My Sister’s Keeper by Jodi Picoult: Not everybody has an option

My Sister’s Keeper

WARNING: This book will probably make you cry.

With every passing book, they seem to becoming my best friend and close to my heart. I have just finished reading “My Sister’s Keeper” by Jodi Picoult and yet again another book touched my heart and made me cry again, I saw the trailer first on HBO and was curious since then to the idea of a child going to court against her own family. At first I found the writing sort of… typical. Nothing particularly surprising in the style and word choice, but as I got into it the moral questions raised by the story definitely had me deep in thought.

This book deals with sensitive topics very gracefully. Each chapter is told from a different character’s point of view, which I loved. It gave the story so many different perspectives. There was a depth of character that you don’t normally get in books that are told by one narrator. This is a story of a normal family, dealing with a life-threatening sickness, and I liked the fact that it didn’t seem like a corny ER episode, where everything is way too dramatic. In my opinion, it was a very accurate portrayal of the struggle and grief a family goes through as they fight cancer.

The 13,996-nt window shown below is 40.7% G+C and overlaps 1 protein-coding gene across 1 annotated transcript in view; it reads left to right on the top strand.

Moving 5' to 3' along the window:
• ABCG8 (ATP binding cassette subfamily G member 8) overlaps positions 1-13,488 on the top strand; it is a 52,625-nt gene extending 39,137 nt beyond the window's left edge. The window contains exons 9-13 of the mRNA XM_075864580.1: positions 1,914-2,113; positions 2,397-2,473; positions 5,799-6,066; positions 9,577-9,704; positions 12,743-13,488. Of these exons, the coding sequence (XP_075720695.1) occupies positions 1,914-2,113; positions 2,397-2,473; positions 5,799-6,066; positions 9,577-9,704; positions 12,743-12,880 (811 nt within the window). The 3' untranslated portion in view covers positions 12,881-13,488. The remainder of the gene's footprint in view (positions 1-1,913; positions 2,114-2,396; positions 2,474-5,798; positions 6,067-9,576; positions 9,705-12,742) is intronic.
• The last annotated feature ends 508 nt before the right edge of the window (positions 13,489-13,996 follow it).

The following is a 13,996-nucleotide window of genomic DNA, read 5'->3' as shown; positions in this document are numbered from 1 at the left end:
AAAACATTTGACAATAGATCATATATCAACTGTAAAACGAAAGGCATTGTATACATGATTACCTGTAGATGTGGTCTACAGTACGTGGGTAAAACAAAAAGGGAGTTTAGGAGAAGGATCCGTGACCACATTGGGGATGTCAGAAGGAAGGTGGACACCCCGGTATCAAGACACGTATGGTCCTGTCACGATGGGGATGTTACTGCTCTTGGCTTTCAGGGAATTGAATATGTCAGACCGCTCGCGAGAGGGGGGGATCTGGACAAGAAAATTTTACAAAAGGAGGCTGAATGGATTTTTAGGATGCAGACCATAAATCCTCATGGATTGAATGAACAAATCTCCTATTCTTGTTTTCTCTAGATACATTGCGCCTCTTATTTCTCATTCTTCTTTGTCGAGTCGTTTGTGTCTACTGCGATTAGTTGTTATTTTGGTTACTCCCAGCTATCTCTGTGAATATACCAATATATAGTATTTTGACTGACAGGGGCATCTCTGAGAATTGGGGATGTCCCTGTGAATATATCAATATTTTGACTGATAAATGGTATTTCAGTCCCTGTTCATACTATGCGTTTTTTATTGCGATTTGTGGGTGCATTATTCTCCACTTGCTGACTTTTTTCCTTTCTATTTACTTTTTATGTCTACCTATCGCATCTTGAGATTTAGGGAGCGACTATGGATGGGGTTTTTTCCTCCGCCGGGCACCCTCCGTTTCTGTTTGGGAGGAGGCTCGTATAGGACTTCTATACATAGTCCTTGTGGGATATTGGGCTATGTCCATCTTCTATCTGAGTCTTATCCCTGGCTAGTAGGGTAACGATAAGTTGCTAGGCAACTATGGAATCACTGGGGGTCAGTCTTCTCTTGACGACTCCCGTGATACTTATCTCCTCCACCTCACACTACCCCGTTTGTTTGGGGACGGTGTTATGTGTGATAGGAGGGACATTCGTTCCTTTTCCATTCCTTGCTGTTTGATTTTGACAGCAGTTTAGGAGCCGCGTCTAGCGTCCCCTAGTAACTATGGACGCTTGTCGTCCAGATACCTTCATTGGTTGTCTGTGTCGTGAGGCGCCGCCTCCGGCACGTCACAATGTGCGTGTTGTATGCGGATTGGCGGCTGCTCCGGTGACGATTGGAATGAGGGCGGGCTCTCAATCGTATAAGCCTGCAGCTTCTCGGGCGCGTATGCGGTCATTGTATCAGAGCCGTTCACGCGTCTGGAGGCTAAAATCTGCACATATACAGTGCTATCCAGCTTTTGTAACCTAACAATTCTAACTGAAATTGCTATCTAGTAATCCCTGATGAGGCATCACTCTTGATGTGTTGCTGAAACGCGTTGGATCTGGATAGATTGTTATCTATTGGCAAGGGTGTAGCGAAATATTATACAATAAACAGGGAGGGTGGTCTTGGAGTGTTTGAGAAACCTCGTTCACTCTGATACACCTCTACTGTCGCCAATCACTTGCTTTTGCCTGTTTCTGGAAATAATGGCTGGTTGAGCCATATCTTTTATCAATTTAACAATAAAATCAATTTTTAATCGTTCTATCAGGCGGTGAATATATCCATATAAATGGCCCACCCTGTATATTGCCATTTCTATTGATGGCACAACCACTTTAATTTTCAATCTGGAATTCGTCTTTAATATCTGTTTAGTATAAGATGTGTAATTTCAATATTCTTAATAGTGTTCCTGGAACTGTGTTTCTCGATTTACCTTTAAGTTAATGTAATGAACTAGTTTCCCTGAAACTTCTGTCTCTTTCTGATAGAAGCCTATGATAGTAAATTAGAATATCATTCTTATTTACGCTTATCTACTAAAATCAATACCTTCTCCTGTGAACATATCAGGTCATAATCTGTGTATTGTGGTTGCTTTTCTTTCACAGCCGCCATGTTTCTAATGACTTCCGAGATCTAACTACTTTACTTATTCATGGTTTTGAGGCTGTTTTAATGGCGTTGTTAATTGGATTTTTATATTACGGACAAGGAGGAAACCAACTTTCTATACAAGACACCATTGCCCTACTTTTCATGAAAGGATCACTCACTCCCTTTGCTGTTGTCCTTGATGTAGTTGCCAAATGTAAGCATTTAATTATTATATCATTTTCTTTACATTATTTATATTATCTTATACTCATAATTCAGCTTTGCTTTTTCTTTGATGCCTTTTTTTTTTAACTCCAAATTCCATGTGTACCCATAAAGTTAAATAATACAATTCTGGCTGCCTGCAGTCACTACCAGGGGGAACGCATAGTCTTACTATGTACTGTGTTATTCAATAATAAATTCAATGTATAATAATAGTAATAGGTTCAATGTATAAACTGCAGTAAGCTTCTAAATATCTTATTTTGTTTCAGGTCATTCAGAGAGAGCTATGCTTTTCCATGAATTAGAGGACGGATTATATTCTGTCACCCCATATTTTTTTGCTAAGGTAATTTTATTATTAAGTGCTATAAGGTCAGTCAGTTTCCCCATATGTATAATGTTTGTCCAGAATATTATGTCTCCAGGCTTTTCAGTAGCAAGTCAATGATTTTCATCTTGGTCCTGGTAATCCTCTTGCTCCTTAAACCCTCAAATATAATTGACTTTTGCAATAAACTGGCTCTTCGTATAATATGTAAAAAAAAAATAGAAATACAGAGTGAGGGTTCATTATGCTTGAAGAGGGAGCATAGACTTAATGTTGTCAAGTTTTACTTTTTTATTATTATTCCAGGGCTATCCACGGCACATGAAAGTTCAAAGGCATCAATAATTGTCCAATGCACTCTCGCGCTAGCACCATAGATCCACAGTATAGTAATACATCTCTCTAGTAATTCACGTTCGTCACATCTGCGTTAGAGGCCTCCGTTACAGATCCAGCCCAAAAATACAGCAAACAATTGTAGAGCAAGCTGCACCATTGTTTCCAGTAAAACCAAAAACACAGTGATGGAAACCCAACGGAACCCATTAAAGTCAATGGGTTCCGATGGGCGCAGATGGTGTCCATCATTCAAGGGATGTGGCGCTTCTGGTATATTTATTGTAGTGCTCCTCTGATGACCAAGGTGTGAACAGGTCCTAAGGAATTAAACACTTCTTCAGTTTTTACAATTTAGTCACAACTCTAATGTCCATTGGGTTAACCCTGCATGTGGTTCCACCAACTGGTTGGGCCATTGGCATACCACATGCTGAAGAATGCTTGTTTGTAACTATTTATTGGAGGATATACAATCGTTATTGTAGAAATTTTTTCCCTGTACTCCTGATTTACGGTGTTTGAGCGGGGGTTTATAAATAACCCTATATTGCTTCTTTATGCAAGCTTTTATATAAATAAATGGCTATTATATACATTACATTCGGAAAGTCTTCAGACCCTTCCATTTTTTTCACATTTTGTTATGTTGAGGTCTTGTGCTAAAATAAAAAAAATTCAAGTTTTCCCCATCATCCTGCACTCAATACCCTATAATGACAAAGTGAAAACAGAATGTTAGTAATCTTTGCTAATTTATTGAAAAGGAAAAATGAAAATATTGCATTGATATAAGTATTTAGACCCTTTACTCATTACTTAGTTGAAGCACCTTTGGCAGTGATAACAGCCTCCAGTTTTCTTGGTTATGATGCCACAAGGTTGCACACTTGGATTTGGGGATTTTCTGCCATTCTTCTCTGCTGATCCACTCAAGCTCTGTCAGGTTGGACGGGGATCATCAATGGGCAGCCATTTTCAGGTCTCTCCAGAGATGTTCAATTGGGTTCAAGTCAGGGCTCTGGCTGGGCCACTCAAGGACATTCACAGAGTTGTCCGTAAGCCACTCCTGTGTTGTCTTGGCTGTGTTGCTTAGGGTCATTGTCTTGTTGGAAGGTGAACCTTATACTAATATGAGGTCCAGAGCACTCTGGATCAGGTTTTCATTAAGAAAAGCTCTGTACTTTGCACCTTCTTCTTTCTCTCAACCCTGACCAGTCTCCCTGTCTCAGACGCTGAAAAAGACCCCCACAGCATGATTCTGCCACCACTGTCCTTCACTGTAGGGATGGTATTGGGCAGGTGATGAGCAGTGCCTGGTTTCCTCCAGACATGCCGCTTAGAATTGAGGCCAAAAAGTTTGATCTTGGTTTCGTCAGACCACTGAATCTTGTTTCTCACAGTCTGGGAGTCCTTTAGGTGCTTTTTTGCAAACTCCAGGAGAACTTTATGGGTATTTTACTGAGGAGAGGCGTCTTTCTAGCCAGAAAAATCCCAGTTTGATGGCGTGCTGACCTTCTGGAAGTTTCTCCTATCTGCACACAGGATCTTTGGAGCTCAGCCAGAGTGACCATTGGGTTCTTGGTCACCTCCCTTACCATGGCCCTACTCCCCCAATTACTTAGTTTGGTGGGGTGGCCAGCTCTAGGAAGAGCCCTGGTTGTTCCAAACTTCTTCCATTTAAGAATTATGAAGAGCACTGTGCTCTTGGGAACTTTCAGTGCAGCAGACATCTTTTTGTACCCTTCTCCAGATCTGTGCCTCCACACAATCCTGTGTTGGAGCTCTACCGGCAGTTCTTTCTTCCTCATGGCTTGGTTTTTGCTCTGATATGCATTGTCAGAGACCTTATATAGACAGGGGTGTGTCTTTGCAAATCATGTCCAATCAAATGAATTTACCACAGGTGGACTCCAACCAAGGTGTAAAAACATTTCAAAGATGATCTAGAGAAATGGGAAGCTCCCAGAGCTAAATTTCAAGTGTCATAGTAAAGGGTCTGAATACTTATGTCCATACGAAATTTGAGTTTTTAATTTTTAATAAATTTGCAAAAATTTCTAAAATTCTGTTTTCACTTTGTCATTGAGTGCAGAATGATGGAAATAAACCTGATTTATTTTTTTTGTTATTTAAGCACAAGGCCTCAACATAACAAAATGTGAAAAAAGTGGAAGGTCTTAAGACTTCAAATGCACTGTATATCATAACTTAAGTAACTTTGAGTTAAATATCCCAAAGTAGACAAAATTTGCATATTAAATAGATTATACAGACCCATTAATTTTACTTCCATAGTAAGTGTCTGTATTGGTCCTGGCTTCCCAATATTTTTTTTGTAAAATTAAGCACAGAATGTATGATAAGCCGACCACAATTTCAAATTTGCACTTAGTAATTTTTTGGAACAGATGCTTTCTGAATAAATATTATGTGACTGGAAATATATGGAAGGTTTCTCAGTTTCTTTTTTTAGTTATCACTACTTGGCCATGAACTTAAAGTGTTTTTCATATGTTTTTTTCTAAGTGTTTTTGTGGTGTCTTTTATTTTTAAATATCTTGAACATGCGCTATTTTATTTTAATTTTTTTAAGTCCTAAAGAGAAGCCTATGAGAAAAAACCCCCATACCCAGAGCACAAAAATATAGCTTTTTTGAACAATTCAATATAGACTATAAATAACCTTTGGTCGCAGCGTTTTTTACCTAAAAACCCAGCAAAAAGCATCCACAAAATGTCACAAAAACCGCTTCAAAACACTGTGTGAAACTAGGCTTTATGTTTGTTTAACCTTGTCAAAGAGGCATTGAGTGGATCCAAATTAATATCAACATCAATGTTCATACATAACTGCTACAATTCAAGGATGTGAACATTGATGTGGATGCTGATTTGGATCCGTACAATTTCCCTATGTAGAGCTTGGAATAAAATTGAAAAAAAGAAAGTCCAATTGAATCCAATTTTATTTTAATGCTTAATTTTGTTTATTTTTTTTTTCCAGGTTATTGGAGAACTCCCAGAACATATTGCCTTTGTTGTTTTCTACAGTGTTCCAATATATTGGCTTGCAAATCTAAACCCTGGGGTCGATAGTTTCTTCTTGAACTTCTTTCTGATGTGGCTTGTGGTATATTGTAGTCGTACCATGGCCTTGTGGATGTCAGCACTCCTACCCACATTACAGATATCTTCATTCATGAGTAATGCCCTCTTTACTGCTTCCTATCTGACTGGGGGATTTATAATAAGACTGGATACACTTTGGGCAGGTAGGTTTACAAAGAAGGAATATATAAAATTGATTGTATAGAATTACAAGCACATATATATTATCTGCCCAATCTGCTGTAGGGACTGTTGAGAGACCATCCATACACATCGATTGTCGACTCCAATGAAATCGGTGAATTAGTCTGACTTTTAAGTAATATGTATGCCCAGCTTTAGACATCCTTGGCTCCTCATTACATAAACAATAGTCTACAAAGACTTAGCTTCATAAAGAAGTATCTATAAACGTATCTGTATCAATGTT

Basically the book revolves around the Fitzgerald family. The middle daughter, Kate, has been battling cancer since she was diagnosed at the age of two. When various treatments fail, the parents are advised by the oncologist to look into trying to have another baby in the hopes that he/she will be a match for Kate. Anna is genetically engineered to be Kate’s perfect match and so begins her saga to be the “spare parts” for her sister, Kate. Until the day that she decides that she has had enough.

The strong response was my anger toward the girls’ mother, Sara. Throughout the course of the book, she is so wrapped up in her daughter’s illness that she fails to see the damage that she is doing to her other children.

Since I don’t want to give away the ending, I will say that the most important lesson I took away from the book is learning when it’s time to let go.
Thank you for reading
Rohit Raghvendra Tripathi

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